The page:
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  10. The Golden Compass is actually on my TBR list! I've never read it! I wasn't allowed to read it as a kid (I feel like I'm saying that a lot today...) kind of like Harry Potter. So many things I need to catch up on!

    Here are my Top Ten!

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  11. Hatchet made my list as well. I loved this one so much as a kid.

    Doh! I forgot about Bridge to Terabithia. :/

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  12. My son has Holes, and I want to read it along with him - it's one of those that was after my time. :-)

    Nicole @ Feed Your Fiction Addiction

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  13. Ah, sadly, I think the only one I've read is Harry Potter, and it was definitely not as a kid ;) (I think my age is showing!) But this is a great list, I will have to check these out!
    Shannon @ It Starts At Midnight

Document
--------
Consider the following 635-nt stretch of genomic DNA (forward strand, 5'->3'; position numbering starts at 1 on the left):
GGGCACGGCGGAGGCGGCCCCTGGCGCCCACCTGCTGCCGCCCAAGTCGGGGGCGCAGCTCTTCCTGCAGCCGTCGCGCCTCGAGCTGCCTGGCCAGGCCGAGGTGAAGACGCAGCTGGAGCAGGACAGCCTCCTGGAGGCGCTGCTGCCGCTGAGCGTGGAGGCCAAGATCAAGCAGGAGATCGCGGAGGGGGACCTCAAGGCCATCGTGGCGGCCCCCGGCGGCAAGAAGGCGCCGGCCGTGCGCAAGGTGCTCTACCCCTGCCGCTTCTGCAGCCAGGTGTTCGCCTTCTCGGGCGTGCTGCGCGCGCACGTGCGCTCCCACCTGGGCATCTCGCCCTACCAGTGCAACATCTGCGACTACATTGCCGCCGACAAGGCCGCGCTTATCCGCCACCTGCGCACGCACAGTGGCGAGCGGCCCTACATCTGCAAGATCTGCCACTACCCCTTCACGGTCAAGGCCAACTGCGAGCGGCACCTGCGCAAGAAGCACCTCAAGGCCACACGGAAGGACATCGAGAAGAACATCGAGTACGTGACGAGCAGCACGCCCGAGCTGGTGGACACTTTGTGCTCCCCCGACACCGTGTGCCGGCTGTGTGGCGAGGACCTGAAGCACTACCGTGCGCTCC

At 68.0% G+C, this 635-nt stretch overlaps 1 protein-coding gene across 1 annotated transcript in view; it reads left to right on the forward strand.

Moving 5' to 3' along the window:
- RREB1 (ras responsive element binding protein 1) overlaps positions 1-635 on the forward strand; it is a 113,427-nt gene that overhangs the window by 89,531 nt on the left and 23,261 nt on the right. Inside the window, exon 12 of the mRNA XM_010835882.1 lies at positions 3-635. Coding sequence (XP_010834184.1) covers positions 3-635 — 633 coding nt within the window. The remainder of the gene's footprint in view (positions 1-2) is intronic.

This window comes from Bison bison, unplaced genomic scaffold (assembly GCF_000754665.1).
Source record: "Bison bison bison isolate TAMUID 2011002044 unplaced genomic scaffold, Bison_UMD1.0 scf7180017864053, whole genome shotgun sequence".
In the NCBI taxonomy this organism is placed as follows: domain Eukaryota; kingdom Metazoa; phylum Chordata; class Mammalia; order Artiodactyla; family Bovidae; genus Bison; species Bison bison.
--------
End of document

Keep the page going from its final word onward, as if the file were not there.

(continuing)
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  14. Oh wow, I almost completely forgot about The Hatchet! We read that one back in grade 7 and I'm pretty sure I enjoyed it, but I can't really remember a whole lot about it. I'll have to see if my library has a copy of it next time I'm there and skim through it a bit so I can remember it.

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  15. Great list! I love a few of these too but only read them as an adult so they didn't make my own list. :-)

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  16. Oh my gosh, I can't believe I left off Hatchet and The Bridge to Terabithia! They both had a huge impact on me as a young reader. Also, I'm totally jealous that you're getting a masters in children's lit!